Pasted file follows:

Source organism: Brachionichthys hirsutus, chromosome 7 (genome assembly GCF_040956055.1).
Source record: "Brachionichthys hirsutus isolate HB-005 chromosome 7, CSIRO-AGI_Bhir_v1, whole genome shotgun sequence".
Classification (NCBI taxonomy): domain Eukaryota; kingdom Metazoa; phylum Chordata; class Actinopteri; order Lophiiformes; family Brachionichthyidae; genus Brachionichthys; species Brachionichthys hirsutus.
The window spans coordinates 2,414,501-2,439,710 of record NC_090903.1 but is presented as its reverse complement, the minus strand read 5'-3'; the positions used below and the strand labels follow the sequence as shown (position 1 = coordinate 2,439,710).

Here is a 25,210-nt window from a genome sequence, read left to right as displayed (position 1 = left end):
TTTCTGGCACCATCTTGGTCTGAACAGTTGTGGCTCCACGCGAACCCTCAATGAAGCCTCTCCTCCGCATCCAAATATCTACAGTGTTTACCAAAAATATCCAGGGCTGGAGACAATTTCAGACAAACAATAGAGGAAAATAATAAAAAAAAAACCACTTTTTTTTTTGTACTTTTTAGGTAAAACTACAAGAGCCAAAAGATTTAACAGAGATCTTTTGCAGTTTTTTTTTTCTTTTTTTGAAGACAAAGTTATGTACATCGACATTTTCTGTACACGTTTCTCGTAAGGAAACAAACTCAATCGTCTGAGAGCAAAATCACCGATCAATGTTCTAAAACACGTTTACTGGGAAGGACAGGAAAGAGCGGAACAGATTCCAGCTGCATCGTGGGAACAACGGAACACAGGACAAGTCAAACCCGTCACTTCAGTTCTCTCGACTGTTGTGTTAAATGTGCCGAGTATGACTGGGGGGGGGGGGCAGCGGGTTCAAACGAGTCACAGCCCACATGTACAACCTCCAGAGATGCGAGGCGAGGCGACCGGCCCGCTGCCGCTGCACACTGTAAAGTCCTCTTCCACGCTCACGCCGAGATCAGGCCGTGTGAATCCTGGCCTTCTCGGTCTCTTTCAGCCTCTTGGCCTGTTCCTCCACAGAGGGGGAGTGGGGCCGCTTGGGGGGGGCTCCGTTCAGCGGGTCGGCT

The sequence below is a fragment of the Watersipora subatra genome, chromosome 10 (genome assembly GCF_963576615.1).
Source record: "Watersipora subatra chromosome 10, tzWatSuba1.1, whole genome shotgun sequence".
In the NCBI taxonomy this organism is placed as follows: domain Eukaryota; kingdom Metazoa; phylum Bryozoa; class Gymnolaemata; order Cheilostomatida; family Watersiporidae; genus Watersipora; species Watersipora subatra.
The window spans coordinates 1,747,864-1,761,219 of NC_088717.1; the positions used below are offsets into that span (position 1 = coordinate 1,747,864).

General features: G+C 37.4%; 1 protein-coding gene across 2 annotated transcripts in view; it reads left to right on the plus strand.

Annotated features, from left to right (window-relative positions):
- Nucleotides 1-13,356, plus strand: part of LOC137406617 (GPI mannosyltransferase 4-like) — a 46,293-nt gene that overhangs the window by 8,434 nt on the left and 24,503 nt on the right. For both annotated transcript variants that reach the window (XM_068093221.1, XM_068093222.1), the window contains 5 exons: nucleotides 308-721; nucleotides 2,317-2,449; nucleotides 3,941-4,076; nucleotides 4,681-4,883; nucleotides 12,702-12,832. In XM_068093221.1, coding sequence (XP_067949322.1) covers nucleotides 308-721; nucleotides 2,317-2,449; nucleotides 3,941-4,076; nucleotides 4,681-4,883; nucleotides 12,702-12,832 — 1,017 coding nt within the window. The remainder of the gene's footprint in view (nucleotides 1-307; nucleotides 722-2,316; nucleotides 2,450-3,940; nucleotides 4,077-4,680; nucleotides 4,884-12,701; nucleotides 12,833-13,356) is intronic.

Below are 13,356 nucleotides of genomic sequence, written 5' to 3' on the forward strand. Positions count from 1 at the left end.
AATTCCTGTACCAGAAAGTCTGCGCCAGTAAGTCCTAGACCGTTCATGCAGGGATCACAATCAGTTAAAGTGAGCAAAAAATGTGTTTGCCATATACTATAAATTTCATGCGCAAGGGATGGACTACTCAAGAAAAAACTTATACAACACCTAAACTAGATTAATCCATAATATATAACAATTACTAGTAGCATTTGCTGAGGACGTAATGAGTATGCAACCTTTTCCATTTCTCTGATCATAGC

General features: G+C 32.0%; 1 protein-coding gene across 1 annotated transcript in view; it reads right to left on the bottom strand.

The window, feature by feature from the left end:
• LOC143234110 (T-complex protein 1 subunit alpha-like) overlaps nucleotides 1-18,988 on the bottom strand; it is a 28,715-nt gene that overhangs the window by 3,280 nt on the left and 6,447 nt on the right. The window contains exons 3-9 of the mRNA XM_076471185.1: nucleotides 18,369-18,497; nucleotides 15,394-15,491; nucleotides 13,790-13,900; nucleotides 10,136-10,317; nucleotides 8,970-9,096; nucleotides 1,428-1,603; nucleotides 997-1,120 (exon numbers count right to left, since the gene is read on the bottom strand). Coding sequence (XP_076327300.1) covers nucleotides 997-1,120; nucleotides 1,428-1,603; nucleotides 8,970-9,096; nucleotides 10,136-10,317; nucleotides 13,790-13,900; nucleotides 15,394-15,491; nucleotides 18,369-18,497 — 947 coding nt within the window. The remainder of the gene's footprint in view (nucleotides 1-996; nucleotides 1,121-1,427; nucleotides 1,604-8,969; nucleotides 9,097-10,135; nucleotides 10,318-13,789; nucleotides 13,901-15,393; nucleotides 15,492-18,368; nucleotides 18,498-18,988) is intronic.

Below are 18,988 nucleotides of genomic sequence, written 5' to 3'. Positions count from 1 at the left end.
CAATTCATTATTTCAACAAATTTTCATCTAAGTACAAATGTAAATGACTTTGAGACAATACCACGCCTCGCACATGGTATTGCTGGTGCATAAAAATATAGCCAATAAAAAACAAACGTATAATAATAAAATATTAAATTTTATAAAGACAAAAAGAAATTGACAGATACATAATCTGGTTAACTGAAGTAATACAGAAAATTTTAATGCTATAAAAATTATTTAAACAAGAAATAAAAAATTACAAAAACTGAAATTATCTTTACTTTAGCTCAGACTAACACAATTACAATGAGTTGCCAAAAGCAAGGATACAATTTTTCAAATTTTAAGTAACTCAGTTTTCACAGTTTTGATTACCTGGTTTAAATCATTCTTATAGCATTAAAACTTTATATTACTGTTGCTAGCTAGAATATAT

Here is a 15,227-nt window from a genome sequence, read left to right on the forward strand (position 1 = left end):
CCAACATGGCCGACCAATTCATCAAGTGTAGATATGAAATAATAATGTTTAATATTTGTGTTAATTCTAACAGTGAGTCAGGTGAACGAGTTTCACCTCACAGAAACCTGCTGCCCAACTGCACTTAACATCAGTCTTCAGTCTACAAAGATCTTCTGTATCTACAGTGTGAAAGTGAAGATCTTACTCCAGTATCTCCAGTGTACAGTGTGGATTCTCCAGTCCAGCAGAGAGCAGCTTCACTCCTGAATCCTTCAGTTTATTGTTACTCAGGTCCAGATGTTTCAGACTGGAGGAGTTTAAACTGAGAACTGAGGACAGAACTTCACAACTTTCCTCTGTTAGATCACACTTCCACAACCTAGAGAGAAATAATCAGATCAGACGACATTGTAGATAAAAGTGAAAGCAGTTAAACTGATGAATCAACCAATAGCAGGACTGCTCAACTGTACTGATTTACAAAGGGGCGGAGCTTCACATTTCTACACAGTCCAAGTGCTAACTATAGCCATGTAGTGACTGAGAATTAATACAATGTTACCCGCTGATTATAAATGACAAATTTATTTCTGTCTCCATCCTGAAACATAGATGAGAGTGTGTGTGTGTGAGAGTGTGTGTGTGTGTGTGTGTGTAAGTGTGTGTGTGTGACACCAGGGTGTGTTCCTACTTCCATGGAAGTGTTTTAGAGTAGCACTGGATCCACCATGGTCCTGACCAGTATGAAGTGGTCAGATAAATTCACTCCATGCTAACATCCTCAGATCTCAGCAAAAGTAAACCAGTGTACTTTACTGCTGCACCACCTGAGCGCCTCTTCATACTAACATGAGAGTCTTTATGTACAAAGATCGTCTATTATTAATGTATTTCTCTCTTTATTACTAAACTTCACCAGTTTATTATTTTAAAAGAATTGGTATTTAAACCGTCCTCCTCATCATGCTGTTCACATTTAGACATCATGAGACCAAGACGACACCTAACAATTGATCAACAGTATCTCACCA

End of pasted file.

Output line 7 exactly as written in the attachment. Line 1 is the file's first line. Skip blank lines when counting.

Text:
The sequence below is a fragment of the Watersipora subatra genome, chromosome 10 (genome assembly GCF_963576615.1).